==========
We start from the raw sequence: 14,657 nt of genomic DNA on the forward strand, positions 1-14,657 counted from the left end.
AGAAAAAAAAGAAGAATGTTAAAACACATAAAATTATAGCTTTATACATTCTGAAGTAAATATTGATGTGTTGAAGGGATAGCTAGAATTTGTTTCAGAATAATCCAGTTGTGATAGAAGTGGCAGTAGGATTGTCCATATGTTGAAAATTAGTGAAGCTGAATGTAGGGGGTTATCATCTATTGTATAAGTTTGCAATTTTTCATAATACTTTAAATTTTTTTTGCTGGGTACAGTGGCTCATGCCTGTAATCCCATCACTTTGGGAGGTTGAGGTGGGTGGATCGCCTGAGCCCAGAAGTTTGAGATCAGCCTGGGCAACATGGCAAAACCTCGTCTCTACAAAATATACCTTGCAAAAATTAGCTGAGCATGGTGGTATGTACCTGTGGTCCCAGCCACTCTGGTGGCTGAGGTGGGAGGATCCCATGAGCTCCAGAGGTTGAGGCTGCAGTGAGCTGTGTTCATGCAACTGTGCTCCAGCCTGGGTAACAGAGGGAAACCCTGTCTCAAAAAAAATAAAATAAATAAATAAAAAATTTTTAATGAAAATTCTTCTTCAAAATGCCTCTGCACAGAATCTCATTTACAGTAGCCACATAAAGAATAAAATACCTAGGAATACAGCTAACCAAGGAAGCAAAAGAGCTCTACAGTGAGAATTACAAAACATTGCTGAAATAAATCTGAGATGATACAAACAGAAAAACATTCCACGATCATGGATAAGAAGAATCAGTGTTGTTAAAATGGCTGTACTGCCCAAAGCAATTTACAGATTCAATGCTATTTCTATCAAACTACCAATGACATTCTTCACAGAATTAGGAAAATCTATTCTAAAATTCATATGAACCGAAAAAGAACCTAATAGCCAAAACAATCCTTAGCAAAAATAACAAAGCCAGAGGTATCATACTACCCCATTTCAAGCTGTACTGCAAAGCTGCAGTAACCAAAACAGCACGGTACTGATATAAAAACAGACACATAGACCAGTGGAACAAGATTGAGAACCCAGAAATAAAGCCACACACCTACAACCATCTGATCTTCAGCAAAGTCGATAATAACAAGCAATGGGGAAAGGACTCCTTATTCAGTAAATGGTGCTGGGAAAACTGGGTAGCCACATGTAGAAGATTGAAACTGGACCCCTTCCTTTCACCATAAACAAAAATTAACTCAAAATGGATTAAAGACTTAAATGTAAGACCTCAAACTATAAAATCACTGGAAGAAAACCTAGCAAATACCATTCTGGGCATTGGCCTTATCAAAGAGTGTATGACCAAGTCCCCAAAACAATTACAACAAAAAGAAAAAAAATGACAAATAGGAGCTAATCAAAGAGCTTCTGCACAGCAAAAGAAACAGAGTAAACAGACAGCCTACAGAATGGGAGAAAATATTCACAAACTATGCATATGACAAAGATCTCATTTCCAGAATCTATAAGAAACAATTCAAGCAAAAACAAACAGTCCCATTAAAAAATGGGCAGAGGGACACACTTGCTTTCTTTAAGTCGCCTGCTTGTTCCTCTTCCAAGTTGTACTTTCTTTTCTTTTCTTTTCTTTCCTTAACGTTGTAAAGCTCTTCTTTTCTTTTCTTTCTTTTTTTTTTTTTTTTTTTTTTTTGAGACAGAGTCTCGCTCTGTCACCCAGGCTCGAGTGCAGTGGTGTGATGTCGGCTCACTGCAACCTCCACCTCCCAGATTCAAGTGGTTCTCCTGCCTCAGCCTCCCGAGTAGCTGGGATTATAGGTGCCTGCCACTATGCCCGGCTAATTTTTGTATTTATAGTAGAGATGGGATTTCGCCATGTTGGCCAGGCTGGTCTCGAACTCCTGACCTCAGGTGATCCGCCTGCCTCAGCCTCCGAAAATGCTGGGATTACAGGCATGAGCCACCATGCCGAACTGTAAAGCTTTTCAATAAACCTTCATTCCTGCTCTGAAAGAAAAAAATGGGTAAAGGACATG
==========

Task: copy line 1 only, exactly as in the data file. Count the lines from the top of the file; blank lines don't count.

We start from the raw sequence: 14,657 nt of genomic DNA on the forward strand, positions 1-14,657 counted from the left end.